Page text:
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New Equitable Education Fund ‘must break with past and collaborate’

May 14. 2018
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A PROMINENT education expert has cautioned the Quality Learning Foundation (QLF) against sticking to its old mindset and work approach, when it transforms into the Equitable Education Fund.

“Its roles, after all, will change,” commented Asst Professor Athapol Anunthavorasakul, a lecturer at Chulalongkorn University’s Faculty of Education and director of the Thai Civic Education Centre.

He was speaking yesterday after the Equitable Education Fund Act was promulgated in the Royal Gazette on Sunday. Under the act, QLF operations, assets, rights, liabilities, obligations and staff will be transferred to the Equitable Education Fund. The QLF board and manager will operate as the fund’s and board manager until they are replaced by a new selection process. 

The Equitable Education Fund is being established with a Bt1 billion start-up fund and core mission of reducing educational inequality in Thailand. It is also set to receive an additional annual budget from the government plus money from the Government Lottery Office, as deemed appropriate by the Cabinet. 

Among its founding objectives are to provide financial help to underprivileged children and youth; to help the underprivileged acquire vocational skills for their livelihood, to conduct research for teacher and learner development, and to conduct research in support of human-resource development.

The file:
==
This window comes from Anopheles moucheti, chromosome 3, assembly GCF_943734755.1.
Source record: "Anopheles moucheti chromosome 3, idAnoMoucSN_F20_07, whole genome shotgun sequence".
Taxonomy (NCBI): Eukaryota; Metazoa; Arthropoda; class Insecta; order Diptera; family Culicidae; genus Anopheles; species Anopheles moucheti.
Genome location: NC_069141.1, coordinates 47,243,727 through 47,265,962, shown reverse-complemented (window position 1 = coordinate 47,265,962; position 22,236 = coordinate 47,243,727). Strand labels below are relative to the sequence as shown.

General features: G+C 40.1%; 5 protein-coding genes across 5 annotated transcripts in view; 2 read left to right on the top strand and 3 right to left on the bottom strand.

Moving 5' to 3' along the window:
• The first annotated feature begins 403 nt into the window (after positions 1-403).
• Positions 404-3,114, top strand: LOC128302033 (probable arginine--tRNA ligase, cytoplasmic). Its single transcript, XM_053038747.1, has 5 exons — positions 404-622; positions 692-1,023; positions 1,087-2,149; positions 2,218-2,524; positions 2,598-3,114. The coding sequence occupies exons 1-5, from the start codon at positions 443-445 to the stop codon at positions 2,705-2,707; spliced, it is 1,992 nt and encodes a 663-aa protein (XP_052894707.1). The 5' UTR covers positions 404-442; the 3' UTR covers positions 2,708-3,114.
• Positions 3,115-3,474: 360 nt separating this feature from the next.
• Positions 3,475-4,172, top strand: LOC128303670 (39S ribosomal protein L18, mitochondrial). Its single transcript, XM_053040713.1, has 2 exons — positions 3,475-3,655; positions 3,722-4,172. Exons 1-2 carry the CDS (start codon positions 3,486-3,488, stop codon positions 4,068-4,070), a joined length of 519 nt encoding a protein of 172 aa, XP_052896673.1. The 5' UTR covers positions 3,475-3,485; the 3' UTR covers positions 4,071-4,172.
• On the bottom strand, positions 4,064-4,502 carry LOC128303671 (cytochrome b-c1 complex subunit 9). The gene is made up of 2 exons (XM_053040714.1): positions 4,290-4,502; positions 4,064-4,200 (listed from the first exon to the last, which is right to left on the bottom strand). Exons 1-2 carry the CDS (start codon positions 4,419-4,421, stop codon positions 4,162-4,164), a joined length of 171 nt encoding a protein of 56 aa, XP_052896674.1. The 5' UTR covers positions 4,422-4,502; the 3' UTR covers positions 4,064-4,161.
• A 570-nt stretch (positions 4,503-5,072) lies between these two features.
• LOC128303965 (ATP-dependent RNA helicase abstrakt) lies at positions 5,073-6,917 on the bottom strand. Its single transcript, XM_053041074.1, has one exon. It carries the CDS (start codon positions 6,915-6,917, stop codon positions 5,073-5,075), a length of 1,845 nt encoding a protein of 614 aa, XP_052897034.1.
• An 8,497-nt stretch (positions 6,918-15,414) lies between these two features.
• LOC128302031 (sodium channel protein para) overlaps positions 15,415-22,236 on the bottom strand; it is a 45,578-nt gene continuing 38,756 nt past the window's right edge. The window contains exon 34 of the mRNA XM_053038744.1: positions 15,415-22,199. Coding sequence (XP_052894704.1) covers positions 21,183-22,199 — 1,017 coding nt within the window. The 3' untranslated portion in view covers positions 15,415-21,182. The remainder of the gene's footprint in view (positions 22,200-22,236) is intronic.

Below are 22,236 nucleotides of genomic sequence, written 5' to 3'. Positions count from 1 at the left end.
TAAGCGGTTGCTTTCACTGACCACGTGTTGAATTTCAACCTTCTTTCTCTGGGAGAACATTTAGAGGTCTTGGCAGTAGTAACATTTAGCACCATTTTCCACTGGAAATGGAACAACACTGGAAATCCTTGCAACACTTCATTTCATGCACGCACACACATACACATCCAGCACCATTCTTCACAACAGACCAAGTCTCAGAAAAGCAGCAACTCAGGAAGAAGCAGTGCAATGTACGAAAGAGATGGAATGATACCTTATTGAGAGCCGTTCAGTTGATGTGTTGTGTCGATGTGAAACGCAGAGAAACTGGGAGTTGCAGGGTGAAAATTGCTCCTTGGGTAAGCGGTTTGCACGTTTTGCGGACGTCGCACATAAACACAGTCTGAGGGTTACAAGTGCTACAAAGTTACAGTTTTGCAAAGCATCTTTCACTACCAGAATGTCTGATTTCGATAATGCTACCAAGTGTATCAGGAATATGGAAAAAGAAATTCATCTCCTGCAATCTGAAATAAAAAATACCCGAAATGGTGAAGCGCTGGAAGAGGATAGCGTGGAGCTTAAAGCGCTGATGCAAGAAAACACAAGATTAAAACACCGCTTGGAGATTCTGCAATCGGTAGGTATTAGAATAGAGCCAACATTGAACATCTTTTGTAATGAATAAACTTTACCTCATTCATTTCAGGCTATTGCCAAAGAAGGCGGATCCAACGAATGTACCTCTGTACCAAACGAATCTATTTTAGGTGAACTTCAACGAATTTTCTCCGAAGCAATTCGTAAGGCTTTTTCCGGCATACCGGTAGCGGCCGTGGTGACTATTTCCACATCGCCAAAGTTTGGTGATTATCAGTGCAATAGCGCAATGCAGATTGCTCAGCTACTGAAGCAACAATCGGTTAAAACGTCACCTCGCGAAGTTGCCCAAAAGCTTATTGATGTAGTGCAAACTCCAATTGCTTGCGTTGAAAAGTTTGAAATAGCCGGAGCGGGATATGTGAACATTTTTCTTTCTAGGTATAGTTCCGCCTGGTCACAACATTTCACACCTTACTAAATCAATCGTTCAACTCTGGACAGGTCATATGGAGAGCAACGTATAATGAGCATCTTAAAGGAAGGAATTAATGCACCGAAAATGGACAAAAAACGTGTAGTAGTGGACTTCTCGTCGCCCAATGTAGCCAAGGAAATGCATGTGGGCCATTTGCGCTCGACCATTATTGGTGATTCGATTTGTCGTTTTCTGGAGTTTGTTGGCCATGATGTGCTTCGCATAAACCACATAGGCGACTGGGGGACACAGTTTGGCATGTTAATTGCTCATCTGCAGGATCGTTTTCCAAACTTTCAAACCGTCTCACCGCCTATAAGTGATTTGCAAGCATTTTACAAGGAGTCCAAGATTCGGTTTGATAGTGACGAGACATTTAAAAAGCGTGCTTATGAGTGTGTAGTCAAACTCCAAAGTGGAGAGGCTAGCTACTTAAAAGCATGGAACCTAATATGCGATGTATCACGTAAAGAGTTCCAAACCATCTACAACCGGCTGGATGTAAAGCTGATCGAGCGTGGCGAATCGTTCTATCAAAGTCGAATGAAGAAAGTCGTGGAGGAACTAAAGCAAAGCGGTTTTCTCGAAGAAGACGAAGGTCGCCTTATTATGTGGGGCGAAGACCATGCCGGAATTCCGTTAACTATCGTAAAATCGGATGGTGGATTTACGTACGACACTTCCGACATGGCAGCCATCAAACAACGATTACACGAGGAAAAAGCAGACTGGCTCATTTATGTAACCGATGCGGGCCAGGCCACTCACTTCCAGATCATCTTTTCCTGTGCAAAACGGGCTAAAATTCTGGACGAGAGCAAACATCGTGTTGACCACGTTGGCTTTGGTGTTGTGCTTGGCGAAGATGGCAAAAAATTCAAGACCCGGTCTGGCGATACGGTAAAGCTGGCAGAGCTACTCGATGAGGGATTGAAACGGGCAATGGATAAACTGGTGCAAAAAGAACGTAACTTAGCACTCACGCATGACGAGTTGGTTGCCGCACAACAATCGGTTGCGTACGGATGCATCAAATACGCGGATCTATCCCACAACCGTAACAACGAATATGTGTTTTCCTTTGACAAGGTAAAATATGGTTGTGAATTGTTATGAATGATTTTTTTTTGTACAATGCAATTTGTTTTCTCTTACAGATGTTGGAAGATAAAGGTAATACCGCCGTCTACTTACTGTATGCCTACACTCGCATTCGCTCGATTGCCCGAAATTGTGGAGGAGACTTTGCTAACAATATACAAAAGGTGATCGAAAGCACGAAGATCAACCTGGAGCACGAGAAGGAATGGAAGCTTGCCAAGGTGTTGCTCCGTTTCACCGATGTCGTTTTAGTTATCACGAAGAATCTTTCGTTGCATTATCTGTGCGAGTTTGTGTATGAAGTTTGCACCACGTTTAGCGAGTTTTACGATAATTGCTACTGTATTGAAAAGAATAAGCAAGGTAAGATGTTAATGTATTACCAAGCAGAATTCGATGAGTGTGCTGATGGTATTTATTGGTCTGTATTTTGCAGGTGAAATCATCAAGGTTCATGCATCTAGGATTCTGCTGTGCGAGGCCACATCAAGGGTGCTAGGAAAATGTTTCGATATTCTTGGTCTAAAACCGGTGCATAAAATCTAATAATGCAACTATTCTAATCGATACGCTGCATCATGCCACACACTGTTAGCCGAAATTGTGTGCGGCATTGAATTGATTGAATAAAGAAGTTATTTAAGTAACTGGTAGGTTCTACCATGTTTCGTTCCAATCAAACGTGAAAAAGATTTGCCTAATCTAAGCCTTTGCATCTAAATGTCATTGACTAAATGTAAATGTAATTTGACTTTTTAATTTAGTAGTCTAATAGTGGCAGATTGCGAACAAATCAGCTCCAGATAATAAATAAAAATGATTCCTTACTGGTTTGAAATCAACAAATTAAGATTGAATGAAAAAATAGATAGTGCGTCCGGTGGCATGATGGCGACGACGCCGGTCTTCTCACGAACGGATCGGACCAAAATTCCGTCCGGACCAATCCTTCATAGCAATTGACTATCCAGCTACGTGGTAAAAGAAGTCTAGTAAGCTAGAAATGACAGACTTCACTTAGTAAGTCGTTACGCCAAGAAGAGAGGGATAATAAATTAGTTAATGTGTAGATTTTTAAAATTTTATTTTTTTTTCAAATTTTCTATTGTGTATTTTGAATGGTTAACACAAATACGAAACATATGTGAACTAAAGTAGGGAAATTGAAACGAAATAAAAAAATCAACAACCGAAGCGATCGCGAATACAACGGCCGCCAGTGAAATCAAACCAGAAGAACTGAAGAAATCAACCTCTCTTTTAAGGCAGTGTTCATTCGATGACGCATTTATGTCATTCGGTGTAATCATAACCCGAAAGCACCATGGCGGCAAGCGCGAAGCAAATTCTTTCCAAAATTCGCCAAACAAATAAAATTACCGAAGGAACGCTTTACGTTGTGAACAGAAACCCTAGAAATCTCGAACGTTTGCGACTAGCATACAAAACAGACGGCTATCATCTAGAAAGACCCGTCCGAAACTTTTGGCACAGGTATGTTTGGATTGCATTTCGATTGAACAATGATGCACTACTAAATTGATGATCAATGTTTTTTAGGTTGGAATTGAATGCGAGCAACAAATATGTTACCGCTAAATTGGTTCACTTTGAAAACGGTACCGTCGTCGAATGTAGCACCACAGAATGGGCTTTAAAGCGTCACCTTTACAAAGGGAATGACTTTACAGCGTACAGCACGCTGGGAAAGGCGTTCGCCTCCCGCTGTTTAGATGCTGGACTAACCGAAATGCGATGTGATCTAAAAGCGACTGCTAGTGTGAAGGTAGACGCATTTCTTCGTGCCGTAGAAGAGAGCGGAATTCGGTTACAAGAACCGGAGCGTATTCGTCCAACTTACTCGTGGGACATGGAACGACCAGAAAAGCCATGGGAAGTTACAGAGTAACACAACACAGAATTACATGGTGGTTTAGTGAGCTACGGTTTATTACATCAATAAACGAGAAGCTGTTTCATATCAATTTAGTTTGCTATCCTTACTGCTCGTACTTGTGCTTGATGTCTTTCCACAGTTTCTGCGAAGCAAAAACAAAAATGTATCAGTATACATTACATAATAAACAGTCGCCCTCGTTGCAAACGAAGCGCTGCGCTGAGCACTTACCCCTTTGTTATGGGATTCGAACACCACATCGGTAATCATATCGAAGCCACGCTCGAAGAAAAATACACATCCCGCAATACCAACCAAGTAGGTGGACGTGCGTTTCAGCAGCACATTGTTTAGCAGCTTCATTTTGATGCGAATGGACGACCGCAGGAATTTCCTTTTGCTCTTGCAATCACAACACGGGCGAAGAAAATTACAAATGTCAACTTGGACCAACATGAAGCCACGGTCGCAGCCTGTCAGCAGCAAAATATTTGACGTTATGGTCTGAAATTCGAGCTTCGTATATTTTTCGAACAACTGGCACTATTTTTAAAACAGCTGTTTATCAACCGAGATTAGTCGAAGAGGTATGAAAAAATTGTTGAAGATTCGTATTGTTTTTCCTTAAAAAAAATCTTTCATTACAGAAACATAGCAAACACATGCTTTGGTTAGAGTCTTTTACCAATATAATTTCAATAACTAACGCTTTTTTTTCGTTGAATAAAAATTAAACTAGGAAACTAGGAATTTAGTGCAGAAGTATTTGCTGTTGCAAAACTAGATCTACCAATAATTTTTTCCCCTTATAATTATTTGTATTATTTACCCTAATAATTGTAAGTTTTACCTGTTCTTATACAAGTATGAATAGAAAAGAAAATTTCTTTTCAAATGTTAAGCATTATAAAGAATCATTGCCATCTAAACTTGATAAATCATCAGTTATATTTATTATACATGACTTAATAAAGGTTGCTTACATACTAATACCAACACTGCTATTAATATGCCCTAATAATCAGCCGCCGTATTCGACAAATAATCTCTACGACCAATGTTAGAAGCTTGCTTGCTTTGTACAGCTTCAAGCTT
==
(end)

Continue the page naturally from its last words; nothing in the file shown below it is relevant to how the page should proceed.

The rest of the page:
Athapol said QLF, which is now operating under the Thai Health Promotion Fund, must stop working alone entity once it becomes a part of the Equitable Education Fund. 

“It must then work in collaboration with government agencies,” he said. 

He added that it would also be necessary for the Equitable Education Fund to prepare clear data for decision making. 

“It should be noted that at present, several agencies have different sets of data regarding children in need of help,” he said. 

According to Athapol, since the Equitable Education Fund will have to reach out to underprivileged children and deliver help, its approach is different from the Student Loan Fund Office. 

“That’s why it needs to have really clear information. The Student Loan Fund Office differs as it can check children’s information when applications arrive,” he said. 

Dr Pumsaran Tongliemnak, an analyst at the Education Ministry, said the fund would operate on top of work done by his ministry. 

“I believe the fund will need to focus on monitoring to ensure efficiency,’ he said. 

QLF manager Supakorn Bua-sai said the fund’s board would convene its first meeting on June 19. 

“It will have to prepare a budget plan for the Cabinet to consider,” he said, “So, I think the fund will start its operation in the 2019 fiscal year”. 

The 2019 fiscal year starts on October 1 this year. 

Asked about the QLF’s role in the fund, Supakorn said the QLF would for now help in preparing for the fund’s launch. 

“For example, apart from the budget plan, we will also draw up its strategies,” he said. 

He said the Cabinet was expected to establish the board for the fund within 60 days. 

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